Mary has known and loved her husband Crick since they were children. Their lives fall into a familiar routine built around work, arguments and her pregnancy, but everything changes when Mary has a chance meeting with a former classmate-turned-cowgirl, Red, in Lux et Umbra's Late, A Cowboy Song at Old Marquer Theatre.
Much of the first act shows how Mary (Rebecca Elizabeth Hollingsworth) feels stifled by conventional domesticity. Initially unemployed, Crick (Philip Cramer) becomes irrationally angry at her for things such as being late for dinner. He bangs pots and later hopes kisses warrant forgiveness for his outbursts. Their relationship is strained by finances and Mary's growing ennui, and she finds an outlet in a budding relationship with the reserved yet alluring Red (Sam Moltmaker), who lives outside the city and rides horses on her farm.
The play is at its best when characters are in gray relationship areas. Mary is emotionally attracted to Red, a rational, silent woman full of confidence. Moltmaker deftly allows Red's stoicism to crack, letting desire peek through her flannel. The relationship between the women is complex, and it shows a spouse can't be a person's only source of emotional support. With Crick, Mary sees walls, but Red is an open field.
Hollingsworth brilliantly balances Mary's fragility. She is at once confident and on the verge of a breakdown, and Hollingsworth pushes her to the edge without going over it.
Sarah Ruhl explores relationships in Stage Kiss and In the Other Room (or The Vibrator Play), and Late, A Cowboy Song is one of her early works. Some of the dialogue is overwrought, and although characters deal with complex inner conflicts, dramatic tension is sometimes spelled out too obviously. A confusing and probably unnecessary subplot emerges when doctors advise that Crick and Mary's child, who is born a hermaphrodite, should undergo a gender-assignment surgery. This storyline could be interesting, but it is not adequately explored and the child becomes a talking point for the construction of gender roles. The characters pantomime interactions with their baby, which allows the play to focus on the relationships.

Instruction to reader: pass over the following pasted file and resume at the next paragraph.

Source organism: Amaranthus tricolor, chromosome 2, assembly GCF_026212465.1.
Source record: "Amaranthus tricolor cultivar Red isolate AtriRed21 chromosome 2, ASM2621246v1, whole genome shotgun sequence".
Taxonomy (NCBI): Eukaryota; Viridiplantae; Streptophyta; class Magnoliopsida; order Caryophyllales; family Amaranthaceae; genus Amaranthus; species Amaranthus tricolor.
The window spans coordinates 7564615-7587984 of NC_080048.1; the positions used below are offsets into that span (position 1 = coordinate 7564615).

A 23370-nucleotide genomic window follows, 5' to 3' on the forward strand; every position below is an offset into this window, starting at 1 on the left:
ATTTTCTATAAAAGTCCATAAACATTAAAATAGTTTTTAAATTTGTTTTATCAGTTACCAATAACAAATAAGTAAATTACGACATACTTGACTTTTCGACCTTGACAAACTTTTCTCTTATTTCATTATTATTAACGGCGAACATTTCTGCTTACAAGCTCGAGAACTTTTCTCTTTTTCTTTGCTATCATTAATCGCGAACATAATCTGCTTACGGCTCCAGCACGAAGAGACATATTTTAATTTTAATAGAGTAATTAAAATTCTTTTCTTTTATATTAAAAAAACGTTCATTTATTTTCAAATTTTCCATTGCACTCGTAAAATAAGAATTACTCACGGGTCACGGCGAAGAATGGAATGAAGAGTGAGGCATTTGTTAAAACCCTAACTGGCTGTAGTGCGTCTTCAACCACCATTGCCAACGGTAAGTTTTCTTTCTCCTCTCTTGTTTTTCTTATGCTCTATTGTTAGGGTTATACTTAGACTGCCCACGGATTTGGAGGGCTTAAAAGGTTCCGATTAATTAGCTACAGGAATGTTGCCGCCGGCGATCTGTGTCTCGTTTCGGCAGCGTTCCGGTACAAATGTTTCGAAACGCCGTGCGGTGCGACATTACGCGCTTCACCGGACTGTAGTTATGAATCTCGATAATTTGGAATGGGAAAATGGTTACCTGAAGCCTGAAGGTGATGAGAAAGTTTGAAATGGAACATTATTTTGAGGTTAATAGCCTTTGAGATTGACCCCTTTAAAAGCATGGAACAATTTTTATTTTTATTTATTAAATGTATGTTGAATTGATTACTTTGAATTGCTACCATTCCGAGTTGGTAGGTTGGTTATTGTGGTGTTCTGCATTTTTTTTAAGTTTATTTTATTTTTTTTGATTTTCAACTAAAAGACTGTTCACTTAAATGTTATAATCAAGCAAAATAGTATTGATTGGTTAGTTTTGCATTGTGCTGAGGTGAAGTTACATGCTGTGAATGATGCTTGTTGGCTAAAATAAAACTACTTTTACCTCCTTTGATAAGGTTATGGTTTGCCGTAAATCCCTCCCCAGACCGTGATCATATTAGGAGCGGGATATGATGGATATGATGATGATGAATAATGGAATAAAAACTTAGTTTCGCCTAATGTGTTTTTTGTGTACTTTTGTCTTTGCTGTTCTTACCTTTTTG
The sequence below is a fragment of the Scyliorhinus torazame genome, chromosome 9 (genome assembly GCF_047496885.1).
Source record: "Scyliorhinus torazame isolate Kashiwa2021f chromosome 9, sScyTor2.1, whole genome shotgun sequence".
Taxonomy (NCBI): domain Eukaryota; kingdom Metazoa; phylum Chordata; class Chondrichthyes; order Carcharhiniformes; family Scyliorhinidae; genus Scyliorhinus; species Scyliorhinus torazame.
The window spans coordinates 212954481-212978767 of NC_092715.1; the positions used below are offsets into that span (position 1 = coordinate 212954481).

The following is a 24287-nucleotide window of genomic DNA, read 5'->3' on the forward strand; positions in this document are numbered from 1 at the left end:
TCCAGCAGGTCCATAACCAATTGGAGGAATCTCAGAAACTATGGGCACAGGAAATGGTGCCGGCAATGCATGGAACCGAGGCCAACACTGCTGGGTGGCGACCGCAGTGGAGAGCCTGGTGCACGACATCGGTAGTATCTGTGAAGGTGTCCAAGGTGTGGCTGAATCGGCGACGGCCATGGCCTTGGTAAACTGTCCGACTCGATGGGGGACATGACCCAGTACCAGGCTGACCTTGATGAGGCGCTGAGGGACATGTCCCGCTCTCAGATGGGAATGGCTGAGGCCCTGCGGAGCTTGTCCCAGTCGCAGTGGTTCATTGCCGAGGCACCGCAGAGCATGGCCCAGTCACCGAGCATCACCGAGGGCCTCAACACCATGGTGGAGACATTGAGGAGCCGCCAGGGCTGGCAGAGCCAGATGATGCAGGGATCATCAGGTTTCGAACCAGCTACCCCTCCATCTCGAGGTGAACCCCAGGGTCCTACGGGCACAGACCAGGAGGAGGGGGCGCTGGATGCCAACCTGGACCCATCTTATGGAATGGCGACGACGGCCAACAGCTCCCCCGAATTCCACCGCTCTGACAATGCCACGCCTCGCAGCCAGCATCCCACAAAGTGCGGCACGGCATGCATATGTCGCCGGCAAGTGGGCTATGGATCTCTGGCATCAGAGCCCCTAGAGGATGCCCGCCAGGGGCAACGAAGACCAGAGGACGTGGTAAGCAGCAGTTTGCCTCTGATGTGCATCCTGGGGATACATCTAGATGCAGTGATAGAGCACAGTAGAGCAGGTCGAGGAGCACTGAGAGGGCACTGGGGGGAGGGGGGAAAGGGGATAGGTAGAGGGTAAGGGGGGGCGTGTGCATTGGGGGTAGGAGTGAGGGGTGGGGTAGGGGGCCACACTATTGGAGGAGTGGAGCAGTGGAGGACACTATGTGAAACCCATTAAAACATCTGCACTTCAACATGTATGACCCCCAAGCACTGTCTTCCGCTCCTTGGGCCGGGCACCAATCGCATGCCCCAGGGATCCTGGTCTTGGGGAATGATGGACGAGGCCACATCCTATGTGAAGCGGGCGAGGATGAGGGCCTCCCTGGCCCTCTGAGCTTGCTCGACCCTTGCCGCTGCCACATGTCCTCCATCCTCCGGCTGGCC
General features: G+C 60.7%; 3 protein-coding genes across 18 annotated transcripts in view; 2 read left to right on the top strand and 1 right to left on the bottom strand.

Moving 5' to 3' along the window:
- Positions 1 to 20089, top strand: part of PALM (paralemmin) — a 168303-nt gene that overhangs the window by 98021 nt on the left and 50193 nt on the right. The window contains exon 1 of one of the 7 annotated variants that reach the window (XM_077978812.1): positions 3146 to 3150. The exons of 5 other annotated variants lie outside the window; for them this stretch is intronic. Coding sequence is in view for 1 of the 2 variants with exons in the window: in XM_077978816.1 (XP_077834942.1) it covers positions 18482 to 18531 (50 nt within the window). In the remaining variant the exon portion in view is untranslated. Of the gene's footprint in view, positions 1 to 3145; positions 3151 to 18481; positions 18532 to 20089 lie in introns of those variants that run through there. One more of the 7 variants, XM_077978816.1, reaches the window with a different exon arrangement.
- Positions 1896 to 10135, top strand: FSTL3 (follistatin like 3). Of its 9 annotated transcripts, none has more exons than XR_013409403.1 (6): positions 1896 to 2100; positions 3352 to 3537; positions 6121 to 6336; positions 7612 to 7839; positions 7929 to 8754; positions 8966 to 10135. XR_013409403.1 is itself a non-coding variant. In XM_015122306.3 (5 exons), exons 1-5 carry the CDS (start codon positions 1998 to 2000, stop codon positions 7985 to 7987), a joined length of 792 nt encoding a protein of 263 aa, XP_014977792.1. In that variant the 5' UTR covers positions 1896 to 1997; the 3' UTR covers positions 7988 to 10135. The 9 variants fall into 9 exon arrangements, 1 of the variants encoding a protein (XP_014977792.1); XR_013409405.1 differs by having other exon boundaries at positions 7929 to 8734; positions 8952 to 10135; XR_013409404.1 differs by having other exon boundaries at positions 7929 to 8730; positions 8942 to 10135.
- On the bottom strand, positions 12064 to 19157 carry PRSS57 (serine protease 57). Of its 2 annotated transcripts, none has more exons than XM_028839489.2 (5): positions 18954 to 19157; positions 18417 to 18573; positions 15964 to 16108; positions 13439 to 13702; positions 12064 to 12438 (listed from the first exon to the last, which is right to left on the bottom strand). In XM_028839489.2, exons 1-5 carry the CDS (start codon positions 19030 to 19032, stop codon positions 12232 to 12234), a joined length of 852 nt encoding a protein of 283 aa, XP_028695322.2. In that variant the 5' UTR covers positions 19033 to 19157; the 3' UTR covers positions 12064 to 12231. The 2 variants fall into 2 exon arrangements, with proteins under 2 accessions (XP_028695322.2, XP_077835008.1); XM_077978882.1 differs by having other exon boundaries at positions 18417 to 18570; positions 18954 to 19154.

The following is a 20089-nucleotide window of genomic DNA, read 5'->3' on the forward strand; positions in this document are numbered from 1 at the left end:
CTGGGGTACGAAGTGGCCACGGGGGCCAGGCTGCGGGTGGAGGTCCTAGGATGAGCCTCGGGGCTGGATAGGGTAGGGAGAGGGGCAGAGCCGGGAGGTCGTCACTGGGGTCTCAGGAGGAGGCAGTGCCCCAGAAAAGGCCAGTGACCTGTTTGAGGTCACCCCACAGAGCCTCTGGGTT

Directed by Jen Davis, the production is compelling despite some of the distractions. Brian Debs' set is a sparse apartment, which reflects the empty parts of Mary and Crick's relationship. Red sings cowboy songs that serve as engaging transitions throughout the show.
Cramer, whose character Crick becomes jealous of Red, is focused and turns in a solid performance. Crick can be annoying, critical and selfish, but through restraint and some warm moments, Cramer makes him somewhat sympathetic. He also is vulnerable, as Mary must choose between him and Red.
While a couple of storylines distract from the narrative, strong acting drives this production into rich and satisfying territory. — TYLER GILLESPIE